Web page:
American Medical Biographies/Norris, George Washington

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Norris, George Washington (1808–1875)

George Washington Norris, eminent surgeon in pre-antiseptic days, authority on fractures, author of surgical papers, and a local medical historian, was the sixth son of Joseph Parker Norris and Elizabeth Hill Fox and was born November 6, 1808, in Philadelphia, in the house known as the "Chestnut Street House," built by his grandfather, Charles Norris, on the site where the Custom House now stands. His ancestors were English. The earliest known, Thomas Norris, London merchant in 1650, joined the Quakers and was driven by persecutions to seek a home in the Island of Jamaica. Here he and his entire family except an absent son, Isaac, were killed in the earthquake of 1692. Isaac, changing his home to Philadelphia, entered mercantile life, took active interest in all that concerned the colony, and was an elder in the Society of Friends; he was judge of the Court of Common Pleas, was the friend of William Penn and married a daughter of Thomas Lloyd, first deputy governor of the Province. He died in 1735, and his son, Isaac, became speaker of the Colonial Assembly 1751–64.

George W. Norris, as he was known, had his early education with the author and distinguished teacher James Ross, then entered the Academic Department of the University of Pennsylvania, graduating A. B. in 1827, after which he studied medicine under Joseph Parrish (q. v.); he took his M. D. from the University in 1830, offering a thesis on "Varioloid and Vaccine Diseases." Immediately after he was made a resident physician in the Pennsylvania Hospital, remaining until 1833, when he went to Paris and attended lectures of Dupuytren, Velpeau, Roux and Magendie. He was elected a member of the Société Médicale d'Observation. In 1835 he returned to Philadelphia and practised.

He succeeded John Rhea Barton (q. v.) as one of the surgeons in the Pennsylvania Hospital in 1836, serving until 1863; he was professor of clinical surgery in the University of Pennsylvania 1848–1857 when he resigned, having been elected a trustee of the University in 1856; he was consulting surgeon to the Orthopedic Hospital and to the Children's Hospital, and president of the board of managers of the latter.

He was member of the Academy of Natural Sciences, of the American Philosophical Society, and for many years a director of the Philadelphia Library. His tastes led him to historical research and, interested in the early history of Philadelphia, he gathered material for a book to be called "Medicine and the Early Medical Men of Philadelphia," and printed fifty pages on a hand press. These historical data were found among his effects and published by his son, William Fisher Norris (q. v.) in 1886 with the title "The Early History of Medicine in Philadelphia." "It is certainly the most interesting and valuable record of medical annals that has ever appeared in this country and the work is numbered by its fortunate possessors among their greatest treasures" (F. P. Henry).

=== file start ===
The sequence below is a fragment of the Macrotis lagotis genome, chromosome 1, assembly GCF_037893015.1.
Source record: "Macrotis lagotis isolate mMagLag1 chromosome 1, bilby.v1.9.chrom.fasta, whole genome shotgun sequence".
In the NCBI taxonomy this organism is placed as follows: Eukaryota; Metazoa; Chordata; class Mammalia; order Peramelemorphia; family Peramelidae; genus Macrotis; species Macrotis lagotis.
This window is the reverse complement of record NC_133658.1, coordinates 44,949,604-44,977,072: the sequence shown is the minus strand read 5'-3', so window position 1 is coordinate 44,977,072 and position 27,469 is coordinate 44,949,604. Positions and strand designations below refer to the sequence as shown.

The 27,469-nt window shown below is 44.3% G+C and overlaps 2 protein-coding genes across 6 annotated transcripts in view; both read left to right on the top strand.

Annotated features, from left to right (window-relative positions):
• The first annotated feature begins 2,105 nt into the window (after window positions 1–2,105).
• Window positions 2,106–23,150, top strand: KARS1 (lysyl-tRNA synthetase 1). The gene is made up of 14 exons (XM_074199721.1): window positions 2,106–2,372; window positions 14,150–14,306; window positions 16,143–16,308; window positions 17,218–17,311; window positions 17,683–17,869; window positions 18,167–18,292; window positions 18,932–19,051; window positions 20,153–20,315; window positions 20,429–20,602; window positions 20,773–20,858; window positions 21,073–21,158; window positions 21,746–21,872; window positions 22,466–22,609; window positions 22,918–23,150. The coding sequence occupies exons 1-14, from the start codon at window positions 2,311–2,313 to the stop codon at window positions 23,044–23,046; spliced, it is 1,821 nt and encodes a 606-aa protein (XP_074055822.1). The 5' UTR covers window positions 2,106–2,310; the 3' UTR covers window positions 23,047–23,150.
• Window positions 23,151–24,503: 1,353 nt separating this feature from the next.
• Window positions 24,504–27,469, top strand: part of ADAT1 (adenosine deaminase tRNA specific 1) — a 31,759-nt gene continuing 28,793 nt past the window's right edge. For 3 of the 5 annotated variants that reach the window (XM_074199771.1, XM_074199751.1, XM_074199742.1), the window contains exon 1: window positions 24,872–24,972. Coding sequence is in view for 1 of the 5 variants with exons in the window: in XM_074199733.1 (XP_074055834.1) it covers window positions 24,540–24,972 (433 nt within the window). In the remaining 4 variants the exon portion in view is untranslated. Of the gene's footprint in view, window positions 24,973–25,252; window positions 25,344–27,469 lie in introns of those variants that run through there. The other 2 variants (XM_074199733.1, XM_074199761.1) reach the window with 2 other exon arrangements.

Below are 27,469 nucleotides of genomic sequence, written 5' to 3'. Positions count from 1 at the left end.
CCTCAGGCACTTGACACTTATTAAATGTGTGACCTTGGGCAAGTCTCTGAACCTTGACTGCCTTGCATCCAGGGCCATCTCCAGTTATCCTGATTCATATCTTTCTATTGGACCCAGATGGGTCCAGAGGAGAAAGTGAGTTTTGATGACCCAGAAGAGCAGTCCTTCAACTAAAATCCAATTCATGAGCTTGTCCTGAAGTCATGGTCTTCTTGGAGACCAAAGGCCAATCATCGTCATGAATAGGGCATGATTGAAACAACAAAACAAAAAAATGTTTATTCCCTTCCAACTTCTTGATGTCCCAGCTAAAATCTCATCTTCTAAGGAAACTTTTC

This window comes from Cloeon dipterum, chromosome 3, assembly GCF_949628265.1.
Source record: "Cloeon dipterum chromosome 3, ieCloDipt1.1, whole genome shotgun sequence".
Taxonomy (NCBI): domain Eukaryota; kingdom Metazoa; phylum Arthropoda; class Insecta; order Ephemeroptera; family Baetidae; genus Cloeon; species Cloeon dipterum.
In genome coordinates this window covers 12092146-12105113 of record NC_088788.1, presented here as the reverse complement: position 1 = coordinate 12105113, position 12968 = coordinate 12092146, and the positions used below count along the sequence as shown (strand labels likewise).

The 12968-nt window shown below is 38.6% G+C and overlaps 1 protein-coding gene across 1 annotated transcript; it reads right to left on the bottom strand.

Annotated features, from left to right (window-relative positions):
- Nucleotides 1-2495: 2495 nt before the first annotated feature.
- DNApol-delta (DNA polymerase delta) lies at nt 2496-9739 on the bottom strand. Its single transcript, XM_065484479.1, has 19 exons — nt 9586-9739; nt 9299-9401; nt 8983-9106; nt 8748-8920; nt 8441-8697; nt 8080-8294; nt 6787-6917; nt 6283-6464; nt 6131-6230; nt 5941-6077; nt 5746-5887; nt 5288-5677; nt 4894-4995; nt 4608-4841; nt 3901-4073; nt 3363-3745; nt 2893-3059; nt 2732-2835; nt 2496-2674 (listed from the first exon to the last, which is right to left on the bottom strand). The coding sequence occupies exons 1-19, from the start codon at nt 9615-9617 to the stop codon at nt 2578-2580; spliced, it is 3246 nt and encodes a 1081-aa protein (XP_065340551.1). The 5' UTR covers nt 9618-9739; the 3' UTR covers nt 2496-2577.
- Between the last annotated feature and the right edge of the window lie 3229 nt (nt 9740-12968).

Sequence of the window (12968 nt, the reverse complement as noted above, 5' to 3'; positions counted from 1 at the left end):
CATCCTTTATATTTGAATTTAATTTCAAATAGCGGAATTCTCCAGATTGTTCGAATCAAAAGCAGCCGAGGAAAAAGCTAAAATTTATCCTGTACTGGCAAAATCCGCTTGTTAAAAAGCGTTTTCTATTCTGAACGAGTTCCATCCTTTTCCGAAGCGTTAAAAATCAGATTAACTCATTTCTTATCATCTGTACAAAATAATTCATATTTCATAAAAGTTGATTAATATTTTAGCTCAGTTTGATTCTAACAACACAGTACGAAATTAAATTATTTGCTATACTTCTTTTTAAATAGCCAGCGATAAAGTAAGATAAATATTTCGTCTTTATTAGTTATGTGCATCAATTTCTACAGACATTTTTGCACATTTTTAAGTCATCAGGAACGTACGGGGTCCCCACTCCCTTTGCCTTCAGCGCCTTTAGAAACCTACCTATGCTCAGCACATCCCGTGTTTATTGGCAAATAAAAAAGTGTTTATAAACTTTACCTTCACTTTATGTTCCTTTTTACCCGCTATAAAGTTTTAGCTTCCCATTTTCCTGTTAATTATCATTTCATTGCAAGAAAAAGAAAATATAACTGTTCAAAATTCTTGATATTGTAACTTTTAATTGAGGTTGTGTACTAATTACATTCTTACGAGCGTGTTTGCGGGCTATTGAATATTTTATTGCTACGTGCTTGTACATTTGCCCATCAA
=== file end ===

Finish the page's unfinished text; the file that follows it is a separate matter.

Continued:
Norris's first publication was "Dislocation and Fracture of the Astragalus" (Amer. Jour. Med. Sci., 1837, vol. xx, 378–383); other papers, particularly dealing with statistics of operations, appeared in the same journal; he collected the chief of these and published them in one volume, "Contributions to Practical Surgery," Philadelphia, 1873. Of this work Henry says, "Dr. Norris conferred a favor upon his surgical contemporaries, to whom he thus made readily accessible a series of observations that had previously been widely scattered." The paper on "The Occurrence of Non-Union after Fractures" is called by William Hunt "an exhaustive masterpiece," and by Frank Hastings Hamilton "the most complete and reliable monograph upon this subject contained in any language."

Norris was tall and imposing in appearance and had a low, well-modulated voice; it was said that "he never flattered and he never sneered." He was in frail health for years, having chronic pulmonary trouble, and in 1872 suffered an attack of prostatic and cystic abscess; on March 4, 1875, he died.

Dr. Norris married Mary Pleasants Fisher, daughter of William W. Fisher, in 1838; they had two children, William Fisher (q. v.), who became a physician, and Mary Fisher (Mrs. James Parsons).

Trans. Coll. Phys., Phila., 1876, 3 s., vol. ii, xvii–xlii, W. Hunt.
University of Pennsylvania, 1740–1900, J. L. Chamberlain.
History of the Pennsylvania Hospital, 1751–1895, T. G. Morton and F. Woodbury, Phila., 1895.
Standard History of the Medical Profession of Philadelphia, F. P. Henry, Chicago, 1897.